For National Hispanic Heritage Month, the Center for Folklife and Cultural Heritage, along with the National Museum of American History, contributed to an exhibition at the White House celebrating the cultures and achievements of Latinx communities in the United States.
“During National Hispanic Heritage Month, we recognize that Hispanic heritage is American heritage,” President Joseph Biden stated in a proclamation at the beginning of the month, which is celebrated annually from September 15 to October 15. “We see it in every aspect of our national life: on our television and movie screens, in the music that moves our feet, and in the foods we enjoy.”
The temporary exhibit, on view in the Ground Floor Corridor of the East Wing, includes objects, photographs, and artwork from the Smithsonian Folklife Festival and Smithsonian Folkways Recordings. Our items are arranged into small, themed displays centering on Ceremonies and Festivals, Textiles, Artists and Artisans, Music, and Spirituality.
Ceremonies and Festivals features a Matachines dance skirt made with river reeds from Laredo, Texas, and a dance wand from Bernalillo, New Mexico—both used in a Catholic tradition of devotion to the Holy Cross celebrated across the American Southwest and featured at the 1987 Folklife Festival. Across the corridor in the Spirituality display stands is a large, sequin-embellished portrait of the Virgin of Guadalupe, patron saint of Mexico and the Americas, along with a portable altar to carry San Lorenzo through the streets of Bernalillo. The Music display includes a Puerto Rican hand drum, album art from Folkways’ Tradiciones / Traditions series, and a GRAMMY Award for Los Texmaniacs. A QR code directs visitors to a playlist of American Latino artists awarded National Heritage Fellowships by the National Endowment for the Arts, which is also available on the Folkways website.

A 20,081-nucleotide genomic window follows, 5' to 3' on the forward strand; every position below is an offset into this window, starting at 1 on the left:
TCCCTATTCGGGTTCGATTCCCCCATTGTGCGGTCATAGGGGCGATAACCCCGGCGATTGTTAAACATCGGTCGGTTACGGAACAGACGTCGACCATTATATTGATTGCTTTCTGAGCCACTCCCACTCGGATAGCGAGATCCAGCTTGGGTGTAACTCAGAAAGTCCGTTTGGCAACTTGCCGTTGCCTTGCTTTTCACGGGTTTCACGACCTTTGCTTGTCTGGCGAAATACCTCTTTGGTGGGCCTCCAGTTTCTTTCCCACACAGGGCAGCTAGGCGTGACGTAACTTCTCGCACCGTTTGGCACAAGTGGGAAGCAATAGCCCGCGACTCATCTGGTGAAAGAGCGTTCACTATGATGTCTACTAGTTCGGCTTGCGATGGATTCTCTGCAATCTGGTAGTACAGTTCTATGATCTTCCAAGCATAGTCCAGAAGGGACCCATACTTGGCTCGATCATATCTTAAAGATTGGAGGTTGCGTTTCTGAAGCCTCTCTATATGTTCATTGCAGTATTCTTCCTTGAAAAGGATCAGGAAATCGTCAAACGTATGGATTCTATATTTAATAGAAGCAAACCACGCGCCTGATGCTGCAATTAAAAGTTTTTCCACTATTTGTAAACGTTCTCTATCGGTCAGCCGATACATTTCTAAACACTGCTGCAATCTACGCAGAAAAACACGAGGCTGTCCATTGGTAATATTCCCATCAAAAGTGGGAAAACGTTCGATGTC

“It’s an honor to share the staggering creativity of artisans and musicians who have so enriched the Smithsonian Folklife Festival,” says Sabrina Lynn Motley, Festival director. “We hope that White House visitors and staff are inspired by these diverse expressions of culture, identity, and pride found in Latinx communities.”
On September 30, the exhibition was featured in a short news story from Telemundo’s hoyDía (in Spanish).
While public tours of the White House have been temporarily suspended due to COVID-19, residence staff and visiting dignitaries can enjoy a glimpse into the richness of American Latinx communities and the wide-ranging work of the Center.